Improved Work Conditions
Manufacturing plants tend to put their best people in the most critical roles. But that isn’t enough to prevent human errors. Further, with today’s limited labor availability, the long-standing challenge of finding enough workers to staff all the production shifts has become even more difficult. Automation addresses both issues.
Bulk ingredient handling systems directed by control automation reduce direct labor costs. They also support safer work environments and eliminate repetitive injuries. High labor turnover is often driven by working conditions. Turnover requires more overtime — or requires new, untrained people — to achieve adequate staffing. More overtime increases labor costs, while unfilled positions can shut down a production shift.
Further, robotic automation performs monotonous, low skill tasks around the clock, preventing workers from sustaining repetitive motion injuries and freeing them to handle more value-added tasks. European companies are way ahead of American companies in their use of automation to reduce labor costs in many manufacturing plants.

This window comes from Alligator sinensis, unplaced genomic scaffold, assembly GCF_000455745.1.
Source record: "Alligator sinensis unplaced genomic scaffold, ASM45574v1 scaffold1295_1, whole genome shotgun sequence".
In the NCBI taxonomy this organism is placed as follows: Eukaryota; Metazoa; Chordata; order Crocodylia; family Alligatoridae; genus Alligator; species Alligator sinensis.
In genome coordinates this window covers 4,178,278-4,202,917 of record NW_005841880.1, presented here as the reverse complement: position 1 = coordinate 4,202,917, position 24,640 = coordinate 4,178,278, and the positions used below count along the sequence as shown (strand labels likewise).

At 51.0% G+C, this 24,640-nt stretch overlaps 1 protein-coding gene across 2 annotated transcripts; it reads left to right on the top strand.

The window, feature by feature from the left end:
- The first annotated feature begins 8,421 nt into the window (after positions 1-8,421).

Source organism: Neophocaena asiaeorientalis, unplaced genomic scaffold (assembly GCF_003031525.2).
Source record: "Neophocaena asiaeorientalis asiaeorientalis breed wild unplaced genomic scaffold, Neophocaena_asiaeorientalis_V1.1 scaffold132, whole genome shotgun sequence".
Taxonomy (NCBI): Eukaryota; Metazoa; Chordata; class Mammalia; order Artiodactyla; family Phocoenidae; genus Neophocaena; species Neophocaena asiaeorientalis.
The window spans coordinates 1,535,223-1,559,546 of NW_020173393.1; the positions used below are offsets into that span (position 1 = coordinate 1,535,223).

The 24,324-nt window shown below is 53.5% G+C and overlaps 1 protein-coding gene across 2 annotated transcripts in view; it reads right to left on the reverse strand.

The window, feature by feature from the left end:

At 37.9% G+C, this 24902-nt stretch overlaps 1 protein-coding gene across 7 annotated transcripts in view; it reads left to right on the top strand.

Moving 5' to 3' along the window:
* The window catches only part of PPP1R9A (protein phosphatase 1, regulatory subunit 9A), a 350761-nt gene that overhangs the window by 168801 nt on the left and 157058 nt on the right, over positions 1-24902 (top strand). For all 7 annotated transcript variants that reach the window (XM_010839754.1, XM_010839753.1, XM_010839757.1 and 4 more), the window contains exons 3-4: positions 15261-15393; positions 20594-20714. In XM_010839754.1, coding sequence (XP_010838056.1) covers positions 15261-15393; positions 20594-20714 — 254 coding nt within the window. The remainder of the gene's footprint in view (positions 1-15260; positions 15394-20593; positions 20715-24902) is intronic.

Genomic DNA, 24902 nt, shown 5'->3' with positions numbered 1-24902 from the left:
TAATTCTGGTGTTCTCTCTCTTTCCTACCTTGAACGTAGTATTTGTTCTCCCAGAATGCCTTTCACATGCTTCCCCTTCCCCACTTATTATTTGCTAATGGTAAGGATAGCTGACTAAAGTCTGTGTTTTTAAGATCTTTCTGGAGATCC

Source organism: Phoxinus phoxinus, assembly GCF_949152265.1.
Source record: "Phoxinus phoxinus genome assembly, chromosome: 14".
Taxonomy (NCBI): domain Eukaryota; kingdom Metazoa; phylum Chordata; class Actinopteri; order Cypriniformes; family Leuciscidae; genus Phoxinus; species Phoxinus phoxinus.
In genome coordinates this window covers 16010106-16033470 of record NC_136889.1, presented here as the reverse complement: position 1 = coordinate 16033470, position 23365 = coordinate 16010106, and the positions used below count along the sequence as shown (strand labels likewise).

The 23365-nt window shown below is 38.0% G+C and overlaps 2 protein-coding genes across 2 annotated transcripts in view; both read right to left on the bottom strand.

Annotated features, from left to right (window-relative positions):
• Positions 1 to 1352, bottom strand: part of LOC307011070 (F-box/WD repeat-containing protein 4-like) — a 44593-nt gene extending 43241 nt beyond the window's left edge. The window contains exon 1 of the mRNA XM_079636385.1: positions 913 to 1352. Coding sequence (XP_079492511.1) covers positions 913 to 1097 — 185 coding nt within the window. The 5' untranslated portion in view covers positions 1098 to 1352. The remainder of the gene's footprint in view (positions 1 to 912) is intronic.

Another staffing issue facing manufacturers is the aging and evolving workforce. These more mature, hig-value employees will eventually retire and must be replaced with a younger generation. During this generational transition, it’s critical to find a way to retain the institutional knowledge associated with a piece of equipment or process. Otherwise, it will be lost when senior employees retire and are replaced by younger, less experienced staff members. Bulk ingredient control automation systems offer a reliable, permanent means to institutionalize critical production processes without relying on the individuals doing the job.
Accuracy and Return On Investment